special place of trust and renewal. – Bill

10/15/03 – We have an update from the University of Minnesota
Raptor Center on the two raptors that were rescued near Sawbill
this year. The sharp shinned hawk chick that was found on the
Sawbill Trail this summer has been released back into the wild in
the same spot were it was found. It spent a couple of months at
the Raptor Center recuperating, growing up, and being trained to
hunt. The great horned owl that flew into Cindy’s car last week
is now at the Raptor Center where it is alert and eating well.
The veterinarians are treating an injured eye and hoping for a
full recovery.

The Forest Service completed three fairly large prescribed
burns in the BWCA Wilderness last week. What follows is their
official report:

Kekekabic Lake Fire – This is a 2,618-acre unit situated along
the western edge of the Gunflint Trail. Kekekabic a blowdown unit
associated with the 1999 July 4th Storm. The unit was ignited at
1300 on October 9th utilizing a PSD and two helitorchs. Vigorous
fire behavior was observed in the areas of pure blowdown. In
areas of 50% or less blowdown, low to moderate fire behavior was
observed. No significant events reported. Only 80% of the unit
was ignited. However, the dry weather over the past two days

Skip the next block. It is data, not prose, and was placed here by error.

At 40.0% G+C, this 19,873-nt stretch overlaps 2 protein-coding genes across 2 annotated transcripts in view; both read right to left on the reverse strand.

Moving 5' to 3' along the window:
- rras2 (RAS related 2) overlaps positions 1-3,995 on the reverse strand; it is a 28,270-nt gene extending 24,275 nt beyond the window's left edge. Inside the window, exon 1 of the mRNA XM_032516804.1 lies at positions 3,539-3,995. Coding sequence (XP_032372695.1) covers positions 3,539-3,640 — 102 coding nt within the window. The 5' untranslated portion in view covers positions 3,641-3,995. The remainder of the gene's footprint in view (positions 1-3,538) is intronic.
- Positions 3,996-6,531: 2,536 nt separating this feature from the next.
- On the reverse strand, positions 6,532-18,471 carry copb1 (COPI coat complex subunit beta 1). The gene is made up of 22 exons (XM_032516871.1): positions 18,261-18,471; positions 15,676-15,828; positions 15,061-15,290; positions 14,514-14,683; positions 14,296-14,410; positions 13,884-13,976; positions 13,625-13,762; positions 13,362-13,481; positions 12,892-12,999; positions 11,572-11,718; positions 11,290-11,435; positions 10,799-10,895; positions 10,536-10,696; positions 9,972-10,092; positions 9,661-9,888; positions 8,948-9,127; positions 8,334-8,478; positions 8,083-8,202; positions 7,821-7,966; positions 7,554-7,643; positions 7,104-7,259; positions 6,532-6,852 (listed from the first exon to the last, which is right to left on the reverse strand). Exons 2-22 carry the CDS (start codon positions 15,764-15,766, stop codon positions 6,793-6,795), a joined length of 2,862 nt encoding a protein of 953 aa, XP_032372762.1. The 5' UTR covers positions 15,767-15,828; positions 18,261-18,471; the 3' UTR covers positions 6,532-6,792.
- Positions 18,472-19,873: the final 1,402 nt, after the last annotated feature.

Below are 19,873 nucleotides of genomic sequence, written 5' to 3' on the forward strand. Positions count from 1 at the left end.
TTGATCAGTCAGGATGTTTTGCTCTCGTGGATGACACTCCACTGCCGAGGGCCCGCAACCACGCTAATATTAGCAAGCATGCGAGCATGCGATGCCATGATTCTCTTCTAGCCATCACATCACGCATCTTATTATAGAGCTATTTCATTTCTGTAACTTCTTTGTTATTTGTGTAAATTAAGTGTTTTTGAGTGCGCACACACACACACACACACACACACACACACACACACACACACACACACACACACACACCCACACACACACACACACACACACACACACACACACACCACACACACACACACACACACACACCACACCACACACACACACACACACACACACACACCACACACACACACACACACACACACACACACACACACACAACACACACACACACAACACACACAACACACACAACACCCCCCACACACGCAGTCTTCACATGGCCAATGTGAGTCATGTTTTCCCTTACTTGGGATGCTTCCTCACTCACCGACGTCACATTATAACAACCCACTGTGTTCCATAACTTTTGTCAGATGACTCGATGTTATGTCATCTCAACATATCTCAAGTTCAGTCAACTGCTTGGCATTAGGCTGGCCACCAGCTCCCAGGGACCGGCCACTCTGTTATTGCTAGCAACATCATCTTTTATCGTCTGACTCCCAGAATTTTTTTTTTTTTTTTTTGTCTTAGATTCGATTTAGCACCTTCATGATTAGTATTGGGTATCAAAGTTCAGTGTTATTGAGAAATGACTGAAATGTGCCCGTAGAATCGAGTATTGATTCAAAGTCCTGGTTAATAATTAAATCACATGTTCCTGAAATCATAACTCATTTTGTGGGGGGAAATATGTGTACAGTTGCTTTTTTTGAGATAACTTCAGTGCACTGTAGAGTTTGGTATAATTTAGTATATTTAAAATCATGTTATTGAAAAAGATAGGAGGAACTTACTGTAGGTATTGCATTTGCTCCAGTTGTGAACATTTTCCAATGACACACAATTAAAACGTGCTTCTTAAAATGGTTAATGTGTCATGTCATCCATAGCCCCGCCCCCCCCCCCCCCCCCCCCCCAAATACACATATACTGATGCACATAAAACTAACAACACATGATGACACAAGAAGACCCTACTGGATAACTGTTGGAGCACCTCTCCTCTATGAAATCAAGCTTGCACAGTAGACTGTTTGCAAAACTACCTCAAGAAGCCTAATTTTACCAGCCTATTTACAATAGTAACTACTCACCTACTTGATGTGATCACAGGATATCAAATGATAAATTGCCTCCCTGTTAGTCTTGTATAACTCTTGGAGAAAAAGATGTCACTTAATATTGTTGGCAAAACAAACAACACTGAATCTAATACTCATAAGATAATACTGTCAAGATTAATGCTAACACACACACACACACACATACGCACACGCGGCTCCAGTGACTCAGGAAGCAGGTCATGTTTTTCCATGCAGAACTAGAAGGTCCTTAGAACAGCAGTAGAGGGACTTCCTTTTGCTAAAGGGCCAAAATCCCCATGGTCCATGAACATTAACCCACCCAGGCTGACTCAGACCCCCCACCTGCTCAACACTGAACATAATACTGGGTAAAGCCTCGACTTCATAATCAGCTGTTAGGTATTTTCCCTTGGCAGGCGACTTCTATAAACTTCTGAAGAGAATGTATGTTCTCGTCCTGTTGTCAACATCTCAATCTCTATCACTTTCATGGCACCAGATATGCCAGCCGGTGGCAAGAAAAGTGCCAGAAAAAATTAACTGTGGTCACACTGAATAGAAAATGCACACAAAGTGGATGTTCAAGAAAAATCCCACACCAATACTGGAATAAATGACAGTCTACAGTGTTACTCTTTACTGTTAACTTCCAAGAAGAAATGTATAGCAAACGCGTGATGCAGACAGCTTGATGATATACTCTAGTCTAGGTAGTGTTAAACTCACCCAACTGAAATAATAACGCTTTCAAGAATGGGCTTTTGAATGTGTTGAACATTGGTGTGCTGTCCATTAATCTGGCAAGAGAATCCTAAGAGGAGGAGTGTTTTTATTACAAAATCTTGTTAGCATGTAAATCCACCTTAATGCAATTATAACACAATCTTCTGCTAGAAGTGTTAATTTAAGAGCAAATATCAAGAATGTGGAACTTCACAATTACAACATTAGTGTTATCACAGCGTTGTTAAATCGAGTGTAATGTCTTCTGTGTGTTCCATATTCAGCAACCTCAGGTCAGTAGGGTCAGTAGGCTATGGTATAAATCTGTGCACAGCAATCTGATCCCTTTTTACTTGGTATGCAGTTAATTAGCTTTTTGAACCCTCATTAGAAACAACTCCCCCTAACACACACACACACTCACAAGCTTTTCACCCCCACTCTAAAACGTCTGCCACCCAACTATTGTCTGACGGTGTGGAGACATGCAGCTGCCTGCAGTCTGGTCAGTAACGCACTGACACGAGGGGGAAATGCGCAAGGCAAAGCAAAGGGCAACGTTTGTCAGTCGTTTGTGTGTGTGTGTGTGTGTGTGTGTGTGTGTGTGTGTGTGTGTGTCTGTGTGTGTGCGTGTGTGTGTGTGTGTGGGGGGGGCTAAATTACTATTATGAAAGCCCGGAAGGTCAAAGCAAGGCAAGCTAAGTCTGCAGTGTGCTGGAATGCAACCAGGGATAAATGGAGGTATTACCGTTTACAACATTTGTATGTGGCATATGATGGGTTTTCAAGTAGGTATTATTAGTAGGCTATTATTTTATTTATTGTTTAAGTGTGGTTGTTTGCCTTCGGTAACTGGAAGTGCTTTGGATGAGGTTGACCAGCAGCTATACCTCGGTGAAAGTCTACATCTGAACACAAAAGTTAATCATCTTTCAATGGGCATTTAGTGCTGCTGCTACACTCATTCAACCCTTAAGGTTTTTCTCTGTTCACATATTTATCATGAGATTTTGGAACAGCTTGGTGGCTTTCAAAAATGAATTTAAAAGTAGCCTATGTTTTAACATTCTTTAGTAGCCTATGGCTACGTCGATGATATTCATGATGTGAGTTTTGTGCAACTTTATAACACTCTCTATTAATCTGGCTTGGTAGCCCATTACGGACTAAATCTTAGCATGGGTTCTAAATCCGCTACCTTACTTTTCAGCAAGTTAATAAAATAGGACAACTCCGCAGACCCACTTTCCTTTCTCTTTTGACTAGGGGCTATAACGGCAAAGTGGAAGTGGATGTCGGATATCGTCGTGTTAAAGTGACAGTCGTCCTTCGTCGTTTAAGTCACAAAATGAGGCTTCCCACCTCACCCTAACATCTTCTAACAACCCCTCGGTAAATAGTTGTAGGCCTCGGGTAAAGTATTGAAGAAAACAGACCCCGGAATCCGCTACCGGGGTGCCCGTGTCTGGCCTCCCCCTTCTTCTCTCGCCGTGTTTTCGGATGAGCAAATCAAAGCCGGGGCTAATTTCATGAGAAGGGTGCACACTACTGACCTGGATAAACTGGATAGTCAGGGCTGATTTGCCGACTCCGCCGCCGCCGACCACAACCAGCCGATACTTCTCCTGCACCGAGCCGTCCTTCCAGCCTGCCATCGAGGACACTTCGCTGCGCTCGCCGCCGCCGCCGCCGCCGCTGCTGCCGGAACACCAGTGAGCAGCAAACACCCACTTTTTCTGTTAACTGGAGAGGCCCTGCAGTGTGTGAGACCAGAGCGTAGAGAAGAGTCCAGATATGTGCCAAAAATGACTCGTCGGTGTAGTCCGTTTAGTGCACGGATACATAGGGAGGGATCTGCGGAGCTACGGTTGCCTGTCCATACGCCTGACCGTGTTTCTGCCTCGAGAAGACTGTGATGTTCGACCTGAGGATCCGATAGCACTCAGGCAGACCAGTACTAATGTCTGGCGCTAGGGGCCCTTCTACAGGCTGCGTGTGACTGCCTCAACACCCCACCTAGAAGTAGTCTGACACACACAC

enabled the fire to spread into the unburned portions of the
unit. Kekekabic is 100% complete.

Arc Lake Fire – This is a 2,633-acre unit located inside the
Boundary Waters Canoe Area Wilderness (BWCAW) just to the west of
the Gunflint Trail. Arc Lake is a blowdown unit associated with
the 1999 July 4th Storm. Unit was ignited at 1000 on October 10th
using a PSD, two helitorchs, and hand ignition. As expected,
areas of blowdown burned intensively while areas with no blowdown
did not sustain fire spread. Objectives were met with no
significant events reported. Only 90% of the unit was ignited,
but the dry weather yesterday evening and this morning enabled
the fire to spread into the unburned potions of the unit. Arc
Lake – is 100% complete.

Honker Lake Fire – This is a 1,553-acre unit located inside
the BWCAW. Honker is a blowdown unit associated with the 1999
July 4th Storm. The unit was ignited this morning using a PSD and
two helitorchs. Approximately 75% of the unit was ignited before
a strong, wet weather system shut down operations. Objectives
were met with no significant events reported. Honker is 75%
complete at this time.

Future Plans: Cool, humid weather has settled into the area
for the next few days – effectively shutting down burning
operations. Top of the Trail ICP will be completely demobed by
Sunday October 12. If the weather cooperates, the Superior